Let's assume we have 'Holy W3C buzzwords' as a 'core'
a. Abusing holy XML buzzwords makes it bad,
because it if is *not* 100% conformant it should
have another name, but
b. Not all of W3C designs are ideal, so some
refactoring / tuning takes place all the time,
but forking new XML buzzword increases a
mess and the number of buzzwords is already
big enough, and
c. W3C does not hold all the 'really important
buzzwords' any longer. ( SAX + RELAX NG.
At least. Those are now 'core buzzwords', but
they're not 'holy' ).
How can we possibly resolve the mess?
I think that the ideal situation would be for W3C
( and for all of us, "no matter what your religion, race,
nationality or regardless of any negative political
history with us" ) :
Stop fighting with 'XML heresys' of any kind
and adjust to the fact that XML tree 'belongs' to
nobody and it would be beter to *encourage* diversity
rather than try to build an ideal "holy" buildings,
protecting those from unwashed masses.
2. Thinking about the Solution.
2.1 Let W3C drive the XML show, so that we'd have a
single entry point into 'XML building' ( www.w3c.org ).
W3C came up with XML, W3C is a 'brand' and
I'd hate to see W3C demolished. For many reasons.
2.2 Let's us take a guided walk trought www.w3c.org
Let's assume that we want to learn what happens
with XML schemata. The only link we can press,
which looks relevant, brings us to:
Not a single word about RELAX, but the page has
( Robin Cover's pages, awesome work )
That page has a pointer to RELAX NG
The problem with this jump is that nobody knows
what will make it to Robin Cover's pages.
He does a great job, but there is no guarantee
for some resource to get listed. When a single
person maintains so many pages, these pages
would be 'incomplete' ( and they are 'incomplete' ).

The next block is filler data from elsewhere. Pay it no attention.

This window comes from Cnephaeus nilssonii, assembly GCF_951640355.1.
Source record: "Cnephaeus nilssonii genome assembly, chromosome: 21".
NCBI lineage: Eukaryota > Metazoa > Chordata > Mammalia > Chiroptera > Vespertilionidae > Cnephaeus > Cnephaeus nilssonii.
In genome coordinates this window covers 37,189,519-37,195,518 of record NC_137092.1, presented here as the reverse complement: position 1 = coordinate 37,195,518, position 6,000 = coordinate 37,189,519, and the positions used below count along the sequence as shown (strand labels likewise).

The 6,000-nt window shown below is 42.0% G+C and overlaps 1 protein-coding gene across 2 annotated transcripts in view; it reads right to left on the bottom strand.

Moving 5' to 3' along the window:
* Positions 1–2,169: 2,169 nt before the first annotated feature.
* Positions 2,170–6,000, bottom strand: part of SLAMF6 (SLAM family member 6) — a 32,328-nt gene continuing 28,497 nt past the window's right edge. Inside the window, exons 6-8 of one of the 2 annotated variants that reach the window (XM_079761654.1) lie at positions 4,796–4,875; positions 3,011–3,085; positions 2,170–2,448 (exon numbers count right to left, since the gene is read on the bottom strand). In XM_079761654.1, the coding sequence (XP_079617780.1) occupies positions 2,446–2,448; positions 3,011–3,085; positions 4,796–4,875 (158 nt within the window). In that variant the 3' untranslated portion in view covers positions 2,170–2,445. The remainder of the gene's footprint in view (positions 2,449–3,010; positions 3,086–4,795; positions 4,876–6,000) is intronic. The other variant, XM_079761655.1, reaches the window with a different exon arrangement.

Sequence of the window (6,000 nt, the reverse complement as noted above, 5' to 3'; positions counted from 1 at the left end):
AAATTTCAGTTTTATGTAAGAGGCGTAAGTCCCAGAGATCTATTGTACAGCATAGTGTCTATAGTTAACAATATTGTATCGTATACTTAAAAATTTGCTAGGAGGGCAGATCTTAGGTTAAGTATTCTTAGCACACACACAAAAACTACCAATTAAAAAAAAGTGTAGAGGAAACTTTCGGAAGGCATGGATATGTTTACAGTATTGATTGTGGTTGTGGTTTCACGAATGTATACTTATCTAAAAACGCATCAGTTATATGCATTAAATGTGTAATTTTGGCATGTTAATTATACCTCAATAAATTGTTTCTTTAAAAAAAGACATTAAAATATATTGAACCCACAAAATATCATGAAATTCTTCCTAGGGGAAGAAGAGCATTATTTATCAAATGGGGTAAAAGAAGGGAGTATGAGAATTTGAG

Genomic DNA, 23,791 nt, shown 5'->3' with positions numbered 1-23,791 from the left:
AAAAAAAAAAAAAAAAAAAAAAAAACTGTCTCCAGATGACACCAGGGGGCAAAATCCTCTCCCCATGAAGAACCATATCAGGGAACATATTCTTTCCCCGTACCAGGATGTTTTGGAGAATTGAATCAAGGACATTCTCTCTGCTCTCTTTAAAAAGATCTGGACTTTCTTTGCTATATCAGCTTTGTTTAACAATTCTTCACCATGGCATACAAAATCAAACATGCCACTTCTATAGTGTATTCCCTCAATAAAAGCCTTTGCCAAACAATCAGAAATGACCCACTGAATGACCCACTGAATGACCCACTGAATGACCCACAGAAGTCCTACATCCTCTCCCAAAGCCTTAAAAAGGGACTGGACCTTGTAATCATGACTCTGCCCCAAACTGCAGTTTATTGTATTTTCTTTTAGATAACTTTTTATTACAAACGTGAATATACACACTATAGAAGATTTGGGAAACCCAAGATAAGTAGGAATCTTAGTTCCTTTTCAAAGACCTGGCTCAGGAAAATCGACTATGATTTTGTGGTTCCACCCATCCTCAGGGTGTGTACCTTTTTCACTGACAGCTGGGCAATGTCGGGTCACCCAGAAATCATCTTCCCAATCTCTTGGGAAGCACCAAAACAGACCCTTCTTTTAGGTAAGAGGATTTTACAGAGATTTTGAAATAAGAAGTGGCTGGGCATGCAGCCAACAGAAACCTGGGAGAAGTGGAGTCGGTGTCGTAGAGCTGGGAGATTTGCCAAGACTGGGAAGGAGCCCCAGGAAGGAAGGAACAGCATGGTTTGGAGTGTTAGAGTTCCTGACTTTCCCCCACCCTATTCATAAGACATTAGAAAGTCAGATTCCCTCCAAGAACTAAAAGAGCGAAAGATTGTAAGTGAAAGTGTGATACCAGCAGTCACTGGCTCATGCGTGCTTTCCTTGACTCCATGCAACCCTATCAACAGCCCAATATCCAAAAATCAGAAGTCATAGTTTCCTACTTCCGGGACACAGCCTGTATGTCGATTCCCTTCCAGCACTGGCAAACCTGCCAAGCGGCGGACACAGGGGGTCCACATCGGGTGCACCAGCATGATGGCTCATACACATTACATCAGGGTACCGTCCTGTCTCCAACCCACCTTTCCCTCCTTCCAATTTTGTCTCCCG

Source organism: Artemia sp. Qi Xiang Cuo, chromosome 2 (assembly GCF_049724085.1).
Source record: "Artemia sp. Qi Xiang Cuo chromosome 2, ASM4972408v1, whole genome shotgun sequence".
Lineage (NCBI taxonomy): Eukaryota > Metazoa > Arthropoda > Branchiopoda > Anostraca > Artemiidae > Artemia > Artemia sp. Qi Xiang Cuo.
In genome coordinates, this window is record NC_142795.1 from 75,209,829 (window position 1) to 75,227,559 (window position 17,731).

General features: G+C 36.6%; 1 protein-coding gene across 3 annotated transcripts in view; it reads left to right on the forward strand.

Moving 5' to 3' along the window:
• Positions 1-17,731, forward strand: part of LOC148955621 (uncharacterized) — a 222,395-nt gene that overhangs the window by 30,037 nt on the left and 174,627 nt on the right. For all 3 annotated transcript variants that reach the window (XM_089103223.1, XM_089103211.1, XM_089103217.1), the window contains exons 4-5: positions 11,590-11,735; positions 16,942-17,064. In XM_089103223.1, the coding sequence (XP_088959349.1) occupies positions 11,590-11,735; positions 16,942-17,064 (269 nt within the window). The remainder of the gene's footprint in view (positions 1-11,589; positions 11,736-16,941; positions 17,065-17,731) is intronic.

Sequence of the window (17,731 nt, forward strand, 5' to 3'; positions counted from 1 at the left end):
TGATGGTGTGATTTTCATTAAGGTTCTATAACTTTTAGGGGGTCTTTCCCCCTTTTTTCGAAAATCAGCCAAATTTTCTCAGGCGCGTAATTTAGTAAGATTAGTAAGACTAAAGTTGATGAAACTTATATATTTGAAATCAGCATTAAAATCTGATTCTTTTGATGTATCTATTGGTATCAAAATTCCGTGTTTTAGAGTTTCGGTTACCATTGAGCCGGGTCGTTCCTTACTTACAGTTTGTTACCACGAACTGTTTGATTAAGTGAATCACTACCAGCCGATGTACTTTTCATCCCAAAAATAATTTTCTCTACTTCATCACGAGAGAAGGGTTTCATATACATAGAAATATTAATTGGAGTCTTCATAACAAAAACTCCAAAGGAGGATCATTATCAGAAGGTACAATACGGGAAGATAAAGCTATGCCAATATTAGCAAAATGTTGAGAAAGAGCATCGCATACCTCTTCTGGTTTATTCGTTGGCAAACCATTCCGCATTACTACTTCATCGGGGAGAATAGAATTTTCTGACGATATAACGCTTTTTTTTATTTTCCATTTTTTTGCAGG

Nobody can maintain the entire WWW on a
On another hand, Robin Cover's pages
are 'too detailed'.
Also, the format of Robin Cover's pages is
not really ideal for 'encyclopedia', and what
we'd really like is to get the pointers to
all the releveant XML buzzwords, given with
a single XML buzzword. Right?
And that brings us to the possible ...
Let's build CPAN for XML buzzwords.
a. The universal knowledge base about XML buzzwords,
b. *anyone* ( "no matter what your religion, race,
nationality or regardless of any negative political
history with us" ) can enter his own
buzzword / project / API and it would be
listed without the discrminiation, together
with the buzzwords invented by big
companies and/or OASIS / W3C
c. each and every buzzword would be
crosslinked with some relevant buzzwords
d. W3C should bless that repository, providing
a links to that repository from *every* W3C
Holy Website pages.
(d) is important, because without W3C blessing
the idea would not fly, because that would become
just one more heresy.
What I suggest is an attempt to stop constant, useless
and resource consuming holy wars. I suggest to
stop those wars with bulding some common space
that would be driven by plain technologizm ( there
is no political games on CPAN and CPAN is what've
made perl to become one of the most sucessfull software
I volonteer to write the software, I can host the
repository e t.c. I also think that there may be some
vendors who would love to provide their XML tools
for that repository (because this task is for XML,
However, I should stress out that building yet another
XMLSoftware or XSA framework is *not* what I'm
suggesting. I'm suggesting the common space that would
be freely open to *all of us* "no matter what your religion,
race, nationality or regardless of any negative political
history with us" and would also have W3C blessing.
Both parts of the formula look equally important to me.
If something is not clear, I can explain why I think
it may be hard to find some other cure to the problems
that XML is experiencing already.
There is a probability that I'l ship my own XPath clone
next 3-4 months. I'm thinking, should I call it XPath++ or XPath--